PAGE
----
DIY & Web-based Monitoring

In addition to dispatched and non-dispatched monitoring, security companies are also offering “self-monitoring,” (aka Do-It-Yourself) which, in effect, is non-dispatched monitoring without the central station. The concept is similar to a smoke detector that signals the alarm directly to the home owner, except the siren is a good deal more subtle.  Alarm signals  (from moisture sensors and motion detectors to CCTV clips) are sent to a customer’s email address, or Smartphone.  Some systems, like the SecurityMan AirAlarm, a completely wireless DIY system, support up to five phone numbers, which are automatically dialed in the event of an alarm.  They  AirAlarm will leave a 9 second message detailing (as much as a 9 second message can) the source of the alarm. 

Customers can also log in using the company’s web-based application and view their “At-A-Glance” summaries of existing conditions at any given moment.   Companies usually charge a fee for customers to use their software.  Included in the fee will be technical assistance services for helping to set up the software and to discuss equipment compatibility and functionality issues. Some DIY home security systems include all necessary software, so customers aren’t dependent on a company to provide access to a web-based control panel.

While DIY might be cost-efficient, easy to install, empowering and fun (at least, initially) to monitor, reliability of signal transmission is debatable.  The bottom line is the technology and logistics of each system should be understood before purchasing.  The biggest question to have answered is “What happens when an alarm is triggered?” Most security professionals or equipment descriptions will give terse answers, like “Up to three contacts will be notified.”  Be sure you understand how the contacts will be made (what technology is used), what kind of automatic, pre-recorded message will be left if the primary method of contact is a telephone and how to access any applications that will provide you additional details (say you get a text saying your system is offline and may or may not have been tampered with, can you log in to a web-based system to view video surveillance or determine what sensors, if any, have been tripped?)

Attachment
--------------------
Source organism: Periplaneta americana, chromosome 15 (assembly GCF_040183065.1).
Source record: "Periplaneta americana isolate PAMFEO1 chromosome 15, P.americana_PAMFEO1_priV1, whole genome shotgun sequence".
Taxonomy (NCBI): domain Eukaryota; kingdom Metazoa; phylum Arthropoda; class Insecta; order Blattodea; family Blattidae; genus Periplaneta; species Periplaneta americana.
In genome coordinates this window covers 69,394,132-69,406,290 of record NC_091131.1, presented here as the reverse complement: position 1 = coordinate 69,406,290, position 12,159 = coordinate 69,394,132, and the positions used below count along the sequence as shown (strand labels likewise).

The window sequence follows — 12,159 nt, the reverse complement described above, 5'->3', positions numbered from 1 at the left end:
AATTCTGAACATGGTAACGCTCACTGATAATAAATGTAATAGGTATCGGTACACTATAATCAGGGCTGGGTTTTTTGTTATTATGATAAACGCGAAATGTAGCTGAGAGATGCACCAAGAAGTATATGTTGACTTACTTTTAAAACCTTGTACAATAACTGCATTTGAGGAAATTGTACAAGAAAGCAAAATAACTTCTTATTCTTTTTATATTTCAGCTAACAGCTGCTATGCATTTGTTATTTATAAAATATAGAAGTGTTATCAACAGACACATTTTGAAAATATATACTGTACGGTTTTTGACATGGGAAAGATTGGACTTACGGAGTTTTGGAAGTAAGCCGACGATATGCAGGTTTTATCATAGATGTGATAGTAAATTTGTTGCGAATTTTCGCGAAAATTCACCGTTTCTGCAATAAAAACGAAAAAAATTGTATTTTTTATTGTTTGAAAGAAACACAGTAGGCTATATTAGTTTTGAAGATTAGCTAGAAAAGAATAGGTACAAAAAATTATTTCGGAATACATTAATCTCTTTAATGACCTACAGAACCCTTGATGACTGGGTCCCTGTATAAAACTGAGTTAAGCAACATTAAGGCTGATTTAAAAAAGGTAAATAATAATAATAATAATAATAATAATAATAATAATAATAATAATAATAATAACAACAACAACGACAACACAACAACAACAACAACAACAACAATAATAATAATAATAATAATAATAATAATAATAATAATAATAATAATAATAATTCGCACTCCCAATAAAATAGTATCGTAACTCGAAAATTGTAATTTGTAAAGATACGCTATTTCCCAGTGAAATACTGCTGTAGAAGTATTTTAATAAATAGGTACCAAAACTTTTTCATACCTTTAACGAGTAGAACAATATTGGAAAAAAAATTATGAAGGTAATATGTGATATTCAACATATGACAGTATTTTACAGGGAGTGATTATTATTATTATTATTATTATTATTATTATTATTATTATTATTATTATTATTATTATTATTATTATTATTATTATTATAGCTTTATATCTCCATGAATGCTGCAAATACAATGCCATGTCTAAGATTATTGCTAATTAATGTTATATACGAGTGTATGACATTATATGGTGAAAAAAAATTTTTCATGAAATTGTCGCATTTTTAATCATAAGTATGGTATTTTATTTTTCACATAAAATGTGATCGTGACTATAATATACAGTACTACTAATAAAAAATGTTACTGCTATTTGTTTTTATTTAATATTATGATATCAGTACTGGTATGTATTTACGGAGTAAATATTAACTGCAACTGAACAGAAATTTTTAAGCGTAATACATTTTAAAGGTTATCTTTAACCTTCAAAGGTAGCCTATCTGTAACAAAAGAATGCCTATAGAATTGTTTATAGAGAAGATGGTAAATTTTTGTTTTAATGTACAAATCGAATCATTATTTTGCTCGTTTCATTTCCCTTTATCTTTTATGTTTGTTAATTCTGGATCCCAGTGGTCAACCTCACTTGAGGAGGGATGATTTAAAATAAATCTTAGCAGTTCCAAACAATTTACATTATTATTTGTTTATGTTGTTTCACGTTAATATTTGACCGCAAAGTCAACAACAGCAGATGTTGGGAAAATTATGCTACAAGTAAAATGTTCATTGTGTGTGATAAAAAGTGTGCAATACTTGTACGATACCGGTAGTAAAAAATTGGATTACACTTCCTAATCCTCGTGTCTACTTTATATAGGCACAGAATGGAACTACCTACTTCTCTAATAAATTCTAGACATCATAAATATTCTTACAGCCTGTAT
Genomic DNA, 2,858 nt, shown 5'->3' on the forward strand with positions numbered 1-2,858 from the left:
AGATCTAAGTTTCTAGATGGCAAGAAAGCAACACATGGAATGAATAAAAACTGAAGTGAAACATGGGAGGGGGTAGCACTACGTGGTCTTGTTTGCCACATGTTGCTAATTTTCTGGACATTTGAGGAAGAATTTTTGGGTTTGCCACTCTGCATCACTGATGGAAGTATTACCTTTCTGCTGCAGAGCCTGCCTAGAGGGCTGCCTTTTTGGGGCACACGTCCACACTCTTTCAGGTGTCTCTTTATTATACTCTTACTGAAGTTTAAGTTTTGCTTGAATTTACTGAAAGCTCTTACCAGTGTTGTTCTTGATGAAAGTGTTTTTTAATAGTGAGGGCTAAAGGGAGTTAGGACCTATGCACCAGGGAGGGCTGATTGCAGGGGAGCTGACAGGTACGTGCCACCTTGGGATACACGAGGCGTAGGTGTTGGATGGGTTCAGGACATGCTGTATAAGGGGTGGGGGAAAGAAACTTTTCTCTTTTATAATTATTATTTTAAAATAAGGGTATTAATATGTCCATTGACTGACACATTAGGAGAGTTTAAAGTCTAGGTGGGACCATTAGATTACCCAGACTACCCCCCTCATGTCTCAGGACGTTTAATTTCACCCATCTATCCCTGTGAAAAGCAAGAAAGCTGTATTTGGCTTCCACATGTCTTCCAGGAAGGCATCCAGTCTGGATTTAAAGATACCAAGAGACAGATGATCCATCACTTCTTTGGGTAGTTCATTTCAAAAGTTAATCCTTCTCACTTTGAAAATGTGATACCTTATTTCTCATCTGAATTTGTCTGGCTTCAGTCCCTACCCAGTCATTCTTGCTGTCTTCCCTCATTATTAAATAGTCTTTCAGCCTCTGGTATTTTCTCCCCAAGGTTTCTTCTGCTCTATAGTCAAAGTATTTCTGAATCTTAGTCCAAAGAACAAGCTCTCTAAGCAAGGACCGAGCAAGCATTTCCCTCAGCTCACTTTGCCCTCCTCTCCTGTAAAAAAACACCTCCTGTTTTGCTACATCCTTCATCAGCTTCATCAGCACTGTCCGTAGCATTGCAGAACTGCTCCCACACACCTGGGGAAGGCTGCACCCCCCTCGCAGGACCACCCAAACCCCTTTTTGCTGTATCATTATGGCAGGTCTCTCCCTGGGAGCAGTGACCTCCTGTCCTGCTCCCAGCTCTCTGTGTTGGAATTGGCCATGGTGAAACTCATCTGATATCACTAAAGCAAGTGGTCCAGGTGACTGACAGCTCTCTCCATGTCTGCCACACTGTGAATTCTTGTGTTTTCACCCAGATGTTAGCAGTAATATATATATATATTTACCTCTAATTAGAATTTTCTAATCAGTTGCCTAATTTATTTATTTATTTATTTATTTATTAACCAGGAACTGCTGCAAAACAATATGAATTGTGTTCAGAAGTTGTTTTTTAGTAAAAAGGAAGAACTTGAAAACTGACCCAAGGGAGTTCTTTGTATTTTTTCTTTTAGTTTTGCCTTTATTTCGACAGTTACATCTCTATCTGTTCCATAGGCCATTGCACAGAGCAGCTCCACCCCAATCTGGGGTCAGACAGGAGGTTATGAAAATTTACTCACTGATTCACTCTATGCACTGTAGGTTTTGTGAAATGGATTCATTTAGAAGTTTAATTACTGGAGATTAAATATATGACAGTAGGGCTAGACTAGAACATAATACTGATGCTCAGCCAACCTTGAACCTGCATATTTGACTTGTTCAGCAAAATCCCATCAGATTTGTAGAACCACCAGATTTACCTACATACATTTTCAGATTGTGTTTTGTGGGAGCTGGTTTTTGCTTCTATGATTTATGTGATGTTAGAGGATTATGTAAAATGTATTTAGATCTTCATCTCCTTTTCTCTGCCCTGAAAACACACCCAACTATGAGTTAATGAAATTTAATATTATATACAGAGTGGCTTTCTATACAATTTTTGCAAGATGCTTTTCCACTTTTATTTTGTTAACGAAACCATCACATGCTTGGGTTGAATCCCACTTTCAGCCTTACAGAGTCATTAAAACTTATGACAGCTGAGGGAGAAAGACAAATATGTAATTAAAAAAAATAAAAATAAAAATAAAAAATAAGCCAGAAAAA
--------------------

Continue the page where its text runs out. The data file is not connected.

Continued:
Environmental Monitoring Solutions

Many environmental monitoring solutions are also web-based.  They can be added as stand-alone devices to any security system, hard-wired or not.   Some systems come with one or more sensors, but more often then not, they are sold separately and monitor for power outages, extreme temperature changes, water leaks, and even smoke, carbon dioxide and radon.  It’s quite easy to not only sign in to supervise the levels, but in some automated systems, you can even activate your electrical equipment remotely.  For instance, you see that you have a water leak, so you turn off the alarm zone that protects access to your back door, allowing your neighbor to enter and fix the problem.

Central Stations

Alarm monitoring by central stations is still the industry standard and the most trusted method by consumers.  Central station monitoring takes all the responsibility away from you - the consumer.  Well, almost all - you'll still need to provide legitimate contact information so that, in the event of an alarm, someone from the central monitoring company can verify that the threat is real, or in other words, that the alarm was not an accident.

For people who have health concerns or want the safety of a panic button, supervised monitoring by a professional central station is often preferable.  Some central stations can even act as guardians and contact their customers up to 2x per day just to check in.  Central station monitoring can cost anywhere from $15 to $65 per month with an average of around $35, depending on the company and the package you choose.  At the low end you’ll usually finder companies that are either starting out or are not UL certified and at the high end, you’ll be paying for additional services like emergency medical monitoring or video surveillance.  ADT is a standard in home security monitoring.  They charge $1 per day for their basic package.